Allen, William G., M. R. Delaney, C. Lenox Remond, and Thomas Cole. 1925. “Letters to Antislavery Workers and Agencies [Part 6].” Journal of Negro History 10 (3): 468–493.
Daniels, John. 1968. In Freedom’s Birthplace: A Study of the Boston Negroes. New York: Negro Universities Press. (Orig. pub. 1914.)
Leeman, Richard W., ed. 1996. African American Orators: A Bio-Critical Sourcebook. Westport, CT: Greenwood Press.
Osofsky, Gilbert. 1975. “Abolitionists, Irish Immigrants and the Dilemmas of Romantic Nationalism.” American Historical Review 80 (4): 889–912.
Robinson, Wilhelmena S. 1968. Historical Negro Biographies. New York: Publishers Company.
Sokolow, Jayme A. 1984. “The Emancipation of Black Abolitionists.” Reviews in American History 12 (1): 45–50.
LaVonne Jackson Leslie
Remond, Charles Lenox
Remond, Charles Lenox
December 22, 1873
The abolitionist Charles Lenox Remond was born in Salem, Massachusetts, in 1810, the eldest son of John and Nancy Remond. John Remond, a hairdresser and successful merchant originally from Curaçao, was a prominent figure in Salem's black community and led the campaign to desegregate the city's public schools. Charles Remond received his education from a private tutor and attended integrated schools in Salem.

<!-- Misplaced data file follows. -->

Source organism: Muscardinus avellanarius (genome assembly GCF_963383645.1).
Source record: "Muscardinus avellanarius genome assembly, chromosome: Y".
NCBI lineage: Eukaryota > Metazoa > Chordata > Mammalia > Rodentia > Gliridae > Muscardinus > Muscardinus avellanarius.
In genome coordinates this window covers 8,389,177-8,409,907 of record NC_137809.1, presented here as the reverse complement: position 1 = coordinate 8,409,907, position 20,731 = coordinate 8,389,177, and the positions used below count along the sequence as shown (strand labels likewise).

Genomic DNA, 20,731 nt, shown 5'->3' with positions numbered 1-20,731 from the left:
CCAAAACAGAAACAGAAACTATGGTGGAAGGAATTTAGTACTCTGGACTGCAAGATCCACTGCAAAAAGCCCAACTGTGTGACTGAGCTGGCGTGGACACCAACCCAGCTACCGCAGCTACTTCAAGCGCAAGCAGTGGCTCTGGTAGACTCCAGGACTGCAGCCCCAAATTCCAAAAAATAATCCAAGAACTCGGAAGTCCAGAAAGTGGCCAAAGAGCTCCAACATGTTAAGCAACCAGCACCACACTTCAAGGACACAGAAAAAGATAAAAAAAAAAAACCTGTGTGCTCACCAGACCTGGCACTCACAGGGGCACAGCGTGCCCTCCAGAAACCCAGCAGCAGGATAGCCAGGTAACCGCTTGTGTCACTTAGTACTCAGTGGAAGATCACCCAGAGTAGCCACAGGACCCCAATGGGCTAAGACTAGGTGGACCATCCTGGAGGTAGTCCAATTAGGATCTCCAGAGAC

Remond adopted his parents' antislavery commitment as his own. He participated in the early life of the American Anti-Slavery Society (AASS). He embraced the Garrisonian principles of nonresistance and moral suasion, and he acquired the reputation as an eloquent and persuasive antislavery speaker. In 1838 he became the first full-time black lecturer hired by the Massachusetts Anti-Slavery Society. Over the following two years, he traveled through New England delivering antislavery lectures and organizing a network of local antislavery societies.